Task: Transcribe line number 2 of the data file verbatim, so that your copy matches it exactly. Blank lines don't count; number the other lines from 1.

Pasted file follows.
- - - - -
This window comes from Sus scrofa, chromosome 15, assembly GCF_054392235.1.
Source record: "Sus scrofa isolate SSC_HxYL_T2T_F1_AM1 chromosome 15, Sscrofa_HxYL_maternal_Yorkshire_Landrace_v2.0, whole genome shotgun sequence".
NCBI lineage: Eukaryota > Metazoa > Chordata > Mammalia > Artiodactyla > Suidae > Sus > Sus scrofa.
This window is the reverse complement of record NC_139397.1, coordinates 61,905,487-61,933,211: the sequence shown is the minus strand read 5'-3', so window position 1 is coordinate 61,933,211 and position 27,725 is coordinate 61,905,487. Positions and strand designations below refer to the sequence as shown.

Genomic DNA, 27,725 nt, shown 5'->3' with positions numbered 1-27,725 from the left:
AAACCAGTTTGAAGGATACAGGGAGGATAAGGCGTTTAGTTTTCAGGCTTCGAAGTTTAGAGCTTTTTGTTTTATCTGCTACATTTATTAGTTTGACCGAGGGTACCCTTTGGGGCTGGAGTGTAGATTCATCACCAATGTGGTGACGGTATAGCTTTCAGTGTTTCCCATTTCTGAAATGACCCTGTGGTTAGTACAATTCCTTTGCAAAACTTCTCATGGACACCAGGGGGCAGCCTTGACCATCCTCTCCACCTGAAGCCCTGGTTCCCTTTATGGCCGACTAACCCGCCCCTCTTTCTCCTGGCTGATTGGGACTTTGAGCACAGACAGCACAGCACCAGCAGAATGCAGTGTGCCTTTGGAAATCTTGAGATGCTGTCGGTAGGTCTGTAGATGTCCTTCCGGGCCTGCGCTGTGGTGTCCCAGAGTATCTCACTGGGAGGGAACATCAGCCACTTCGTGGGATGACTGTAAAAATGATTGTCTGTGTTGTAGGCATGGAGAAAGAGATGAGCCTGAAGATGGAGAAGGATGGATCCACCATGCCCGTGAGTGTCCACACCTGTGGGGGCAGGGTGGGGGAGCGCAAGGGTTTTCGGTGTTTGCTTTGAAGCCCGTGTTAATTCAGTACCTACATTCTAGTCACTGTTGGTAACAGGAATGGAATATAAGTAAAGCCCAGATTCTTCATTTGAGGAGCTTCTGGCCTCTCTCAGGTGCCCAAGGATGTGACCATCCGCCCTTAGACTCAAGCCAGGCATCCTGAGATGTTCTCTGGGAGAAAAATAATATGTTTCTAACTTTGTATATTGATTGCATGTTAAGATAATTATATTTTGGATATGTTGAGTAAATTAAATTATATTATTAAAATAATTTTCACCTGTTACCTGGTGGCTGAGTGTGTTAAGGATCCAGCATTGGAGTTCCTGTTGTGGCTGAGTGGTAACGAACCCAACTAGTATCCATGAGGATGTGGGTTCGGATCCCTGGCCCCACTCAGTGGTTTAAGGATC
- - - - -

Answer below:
Source record: "Sus scrofa isolate SSC_HxYL_T2T_F1_AM1 chromosome 15, Sscrofa_HxYL_maternal_Yorkshire_Landrace_v2.0, whole genome shotgun sequence".